Jon Bellion has finally released his fifth album this past week, making the world a little better. The album Glory Sound Prep has come two years after his previous album The Human Condition.
Most people know Bellion from his hit single “All Time Low,” a single which catapulted him to fame and put him into the music spotlight. Fame is the overarching theme in Bellion’s new album, but not for the reason one would expect — he wants to get away from it.
In almost every track, Bellion mentions fame in some way. He sings about wanting to run from the spotlight, the stress of always being in the public eye, his journey to fame, trying to stay humble and not letting fame change or control him. He’s happy with his life and the talents he’s been given to make music (and he credits God for these talents in multiple songs), but he hates the fame that comes with it. He doesn’t want to be pressured by fame to change his sound or what he wants to say through his music. And in response, Bellion communicates all these factors with some fine tracks.
Not only does Bellion sing about fame, but he also brings up themes of genuineness in a shallow and fake world, real and sacrificial love, preserving memories, fake people, searching for love to fill a void and religion. He continues to get just as deep as he has in the past about what he’s experiencing and seeing in the world. Bellion doesn’t shy away from being honest, or sugar coat his music.
Additionally, leave it to Bellion to not be afraid to experiment with all sorts of instruments. His tracks make use of pianos, violins, cellos, trumpets, violas, saxophones, organs, mandolins, drums and synthesizers to create bopping electric beats. There’s also a lot more bass than in his past work, which is in almost every track. Although none of his songs sound the same, Bellion’s unique sound from his past albums are still found on Glory Sound Prep.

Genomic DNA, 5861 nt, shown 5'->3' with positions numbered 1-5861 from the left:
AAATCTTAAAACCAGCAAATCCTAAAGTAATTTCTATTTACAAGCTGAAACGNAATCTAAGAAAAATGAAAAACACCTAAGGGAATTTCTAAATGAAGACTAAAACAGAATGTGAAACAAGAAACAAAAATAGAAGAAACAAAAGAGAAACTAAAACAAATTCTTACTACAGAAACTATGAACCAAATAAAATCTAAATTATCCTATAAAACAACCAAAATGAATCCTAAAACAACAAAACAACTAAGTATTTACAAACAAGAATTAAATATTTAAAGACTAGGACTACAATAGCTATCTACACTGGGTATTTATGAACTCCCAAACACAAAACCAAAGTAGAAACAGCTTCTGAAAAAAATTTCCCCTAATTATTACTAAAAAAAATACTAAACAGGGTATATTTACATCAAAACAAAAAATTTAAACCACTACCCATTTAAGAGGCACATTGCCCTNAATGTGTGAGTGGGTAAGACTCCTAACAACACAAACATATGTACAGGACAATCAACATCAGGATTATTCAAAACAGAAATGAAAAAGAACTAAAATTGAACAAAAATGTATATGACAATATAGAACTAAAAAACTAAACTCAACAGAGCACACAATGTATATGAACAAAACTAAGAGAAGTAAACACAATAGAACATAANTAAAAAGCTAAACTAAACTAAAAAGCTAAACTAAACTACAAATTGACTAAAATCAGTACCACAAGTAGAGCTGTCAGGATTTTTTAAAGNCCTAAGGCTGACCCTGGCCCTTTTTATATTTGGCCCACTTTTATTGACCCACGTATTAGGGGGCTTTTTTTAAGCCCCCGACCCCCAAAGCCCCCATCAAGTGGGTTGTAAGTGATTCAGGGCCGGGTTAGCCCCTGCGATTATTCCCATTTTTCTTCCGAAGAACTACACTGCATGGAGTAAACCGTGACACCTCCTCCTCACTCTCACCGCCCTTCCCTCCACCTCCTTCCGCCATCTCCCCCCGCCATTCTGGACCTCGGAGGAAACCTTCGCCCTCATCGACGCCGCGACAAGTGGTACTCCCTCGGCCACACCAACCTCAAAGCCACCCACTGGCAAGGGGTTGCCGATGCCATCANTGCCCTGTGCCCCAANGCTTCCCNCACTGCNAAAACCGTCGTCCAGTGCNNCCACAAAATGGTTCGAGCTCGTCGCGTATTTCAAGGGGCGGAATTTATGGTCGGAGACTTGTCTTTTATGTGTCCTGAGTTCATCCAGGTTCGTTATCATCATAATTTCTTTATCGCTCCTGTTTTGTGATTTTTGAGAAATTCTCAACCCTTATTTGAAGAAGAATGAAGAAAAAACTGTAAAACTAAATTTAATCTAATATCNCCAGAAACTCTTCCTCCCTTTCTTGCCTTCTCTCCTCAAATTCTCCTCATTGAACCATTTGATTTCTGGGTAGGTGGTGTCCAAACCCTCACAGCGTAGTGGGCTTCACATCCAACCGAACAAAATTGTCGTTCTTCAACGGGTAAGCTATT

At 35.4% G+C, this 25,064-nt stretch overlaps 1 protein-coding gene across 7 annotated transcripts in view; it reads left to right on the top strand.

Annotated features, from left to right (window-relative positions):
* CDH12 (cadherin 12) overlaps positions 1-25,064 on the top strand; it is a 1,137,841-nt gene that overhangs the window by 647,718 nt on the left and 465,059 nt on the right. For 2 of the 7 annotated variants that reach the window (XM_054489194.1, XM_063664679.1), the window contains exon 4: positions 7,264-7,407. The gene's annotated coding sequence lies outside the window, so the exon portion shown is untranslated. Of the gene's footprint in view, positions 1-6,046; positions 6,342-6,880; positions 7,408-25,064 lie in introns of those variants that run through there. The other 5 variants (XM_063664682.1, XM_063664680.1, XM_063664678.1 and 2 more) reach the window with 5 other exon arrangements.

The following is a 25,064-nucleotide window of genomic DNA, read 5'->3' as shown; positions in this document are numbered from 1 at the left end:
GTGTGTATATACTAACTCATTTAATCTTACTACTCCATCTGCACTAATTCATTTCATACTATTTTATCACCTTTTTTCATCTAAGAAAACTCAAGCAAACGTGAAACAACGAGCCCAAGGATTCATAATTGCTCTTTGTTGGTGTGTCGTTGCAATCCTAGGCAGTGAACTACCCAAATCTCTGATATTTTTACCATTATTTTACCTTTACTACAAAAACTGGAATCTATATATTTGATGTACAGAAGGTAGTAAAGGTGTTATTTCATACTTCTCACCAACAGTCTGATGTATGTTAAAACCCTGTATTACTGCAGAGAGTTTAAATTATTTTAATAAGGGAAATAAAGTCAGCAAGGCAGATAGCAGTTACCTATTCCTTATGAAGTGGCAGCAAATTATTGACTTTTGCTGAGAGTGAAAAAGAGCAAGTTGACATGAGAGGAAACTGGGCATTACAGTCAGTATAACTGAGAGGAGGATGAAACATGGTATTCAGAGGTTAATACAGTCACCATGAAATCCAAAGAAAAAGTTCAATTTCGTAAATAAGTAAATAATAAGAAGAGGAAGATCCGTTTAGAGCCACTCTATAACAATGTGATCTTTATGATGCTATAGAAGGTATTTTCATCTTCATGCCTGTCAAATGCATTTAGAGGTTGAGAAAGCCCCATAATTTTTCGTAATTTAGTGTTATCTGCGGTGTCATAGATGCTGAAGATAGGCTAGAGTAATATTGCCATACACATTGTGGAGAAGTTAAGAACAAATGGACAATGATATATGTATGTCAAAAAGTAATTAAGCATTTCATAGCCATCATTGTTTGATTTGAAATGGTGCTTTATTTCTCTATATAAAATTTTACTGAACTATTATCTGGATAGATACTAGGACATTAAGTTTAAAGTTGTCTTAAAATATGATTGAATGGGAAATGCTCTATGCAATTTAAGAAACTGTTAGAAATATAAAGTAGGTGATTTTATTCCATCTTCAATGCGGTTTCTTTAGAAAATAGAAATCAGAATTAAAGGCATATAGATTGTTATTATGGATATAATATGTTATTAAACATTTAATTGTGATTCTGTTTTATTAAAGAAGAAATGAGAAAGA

Not only are all the lyrics profound, but the sound in each track is amazing. The tracks start with a couple of instruments, then suddenly halfway through drop a few more instruments into the mix. For fans of Bellion’s raps, there are also plenty of those. The man proves yet again that he can spit verse.
One complaint is the last track, “Mah’s Joint.” The track is actually amazing — it’s an eight-minute track with thought-provoking lyrics about memories and Bellion’s mom. The last five minutes have no lyrics, but instead use a whole slew of instruments that create a swing sound. If you are a fan of Bellion, you know his epic song “Hand of God” from The Human Condition. The track is an outro, where he combined songs from The Human Condition into one glorious and goosebump-inducing six-minute track.
When I saw that “Mah’s Joint” was eight minutes, I automatically assumed it would serve as the next epic outro for Glory Sound Prep. However, the track is underwhelming if one was expecting another “Hand of God” type of song.
Overall, I seriously encourage giving this album a listen several times through. The lyrics are thought-provoking and relatable, the sound is fresh and unique, and how could you dislike Jon Bellion’s voice? You can’t, so give it a listen.